I honestly never expected that someone would propose such a fantastic urban housing project in our core in my lifetime. But I really never expected that it would be my city administration that would turn it down.
By Jason Leach
Published March 20, 2018
Rendering of Television City proposed development (Image Credit: Lamb Development Corp.)
I never thought I would have either the opportunity or the need to do this, but I need to state my support for the new housing project proposed in our downtown core on the CHCH site.
First of all, we need more housing in this city. Period. It gets tiring to read local development news and see City Hall constantly opposing or trying to shorten new urban development projects. Urban cities either grow or stagnate.
We have sprawled across the countryside for decades and are already paying a steep price for the poor planning: high taxes, way too many kilometres of roads we can't afford to maintain, and a hollowed-out central city.
As a taxpayer living in one of the highest-taxed cities in Ontario, I want many more $300 million, 600-unit investments in my downtown core. I welcome more resident ratepayers sharing the cost of running this city without having to build miles of new suburban roads.
More housing will also help our affordability problems. Anyone who complains about affordability can't in clear conscience turn down an additional supply of homes. And that's what these are: homes for people who want to live in our city.
Perhaps the most important fact of all surrounding new investment in our core can be found by looking at the older high-rises that were built during the last building boom downtown in the 1970s. Every building is full of residents, most have waiting lists, and the prices to purchase or rent are much cheaper than detached or semi-detached street level housing in Hamilton.
I have looked through the letters of opposition to this project (very few considering over a thousand notices went out) and of the ten letters that had a mailing address on them, six are from very nice condo buildings nearby - Bentley Place, Village Hill and Core Lofts. Three are from home owners and one is from a renter.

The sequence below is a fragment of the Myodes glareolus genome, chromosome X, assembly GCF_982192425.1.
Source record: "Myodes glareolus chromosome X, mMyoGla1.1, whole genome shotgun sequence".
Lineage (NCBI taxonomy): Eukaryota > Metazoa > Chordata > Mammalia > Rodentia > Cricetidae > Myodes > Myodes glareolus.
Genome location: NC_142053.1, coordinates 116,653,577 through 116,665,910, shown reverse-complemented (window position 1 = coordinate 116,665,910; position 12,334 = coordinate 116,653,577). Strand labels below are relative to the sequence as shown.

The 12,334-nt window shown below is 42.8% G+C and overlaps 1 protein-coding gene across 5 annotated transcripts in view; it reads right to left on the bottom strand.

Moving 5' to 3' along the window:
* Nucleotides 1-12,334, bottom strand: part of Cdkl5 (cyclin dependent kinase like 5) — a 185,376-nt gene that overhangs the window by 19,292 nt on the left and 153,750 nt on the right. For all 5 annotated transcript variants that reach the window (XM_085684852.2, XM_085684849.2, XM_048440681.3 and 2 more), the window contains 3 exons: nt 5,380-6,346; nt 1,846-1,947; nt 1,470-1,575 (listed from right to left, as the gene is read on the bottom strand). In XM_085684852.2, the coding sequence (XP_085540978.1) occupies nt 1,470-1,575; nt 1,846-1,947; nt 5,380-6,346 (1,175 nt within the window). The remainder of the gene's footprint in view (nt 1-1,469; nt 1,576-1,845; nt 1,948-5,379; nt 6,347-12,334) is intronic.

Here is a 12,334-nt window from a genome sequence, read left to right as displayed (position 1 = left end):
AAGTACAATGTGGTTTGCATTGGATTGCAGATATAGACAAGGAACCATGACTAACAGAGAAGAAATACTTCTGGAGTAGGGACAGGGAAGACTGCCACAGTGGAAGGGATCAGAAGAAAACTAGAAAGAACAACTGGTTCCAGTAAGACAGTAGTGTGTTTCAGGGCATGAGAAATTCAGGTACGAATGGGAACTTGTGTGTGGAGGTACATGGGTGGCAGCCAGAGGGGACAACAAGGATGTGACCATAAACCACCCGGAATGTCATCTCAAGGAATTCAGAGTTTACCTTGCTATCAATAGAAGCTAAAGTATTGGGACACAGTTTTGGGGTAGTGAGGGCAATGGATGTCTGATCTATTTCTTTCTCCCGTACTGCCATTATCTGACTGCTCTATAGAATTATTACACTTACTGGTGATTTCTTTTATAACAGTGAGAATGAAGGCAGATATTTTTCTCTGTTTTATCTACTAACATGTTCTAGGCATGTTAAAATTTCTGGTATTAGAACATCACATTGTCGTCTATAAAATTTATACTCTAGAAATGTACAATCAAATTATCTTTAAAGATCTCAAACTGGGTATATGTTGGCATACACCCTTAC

It's frustrating to see people who already have homes in our city trying to prevent other people from moving in. This is one of the biggest problems underway in Hamilton today: people who already own their nice luxury condo or Victorian home trying to block others from moving into their neighbourhood.
Hamilton's lower city population is 25,000 people fewer today than it was in 1971. I purchased my home in the downtown core with the belief that City Hall wanted to reverse that decline and revitalize the core.
I have long hoped that we would add a hundred thousand people to the core, not keep it depressed and with a shrunken population. I would have invested elsewhere had I known my civic administration is happy with the the economically stagnant status quo.
In the vibrant downtown of a major city, there is no such thing as "over-intensification" of a site. This concept is a peculiar Hamilton thing because we reflexively oppose anything more dense than single-family sprawl neighbourhoods.
The neighbourhood around this development is already full of high-rise buildings. The staff report conveniently omits the fact that one block from Television City there is a 28-storey and a soon-to-be-finished 32-storey building.
Why are a few homes on Wesanford taking precedent over the existing tall-building character of the neighbourhood? This would be like the ten-storey building on Rymal near Upper Wentworth now taking precedent every time a new home is proposed in that part of the city.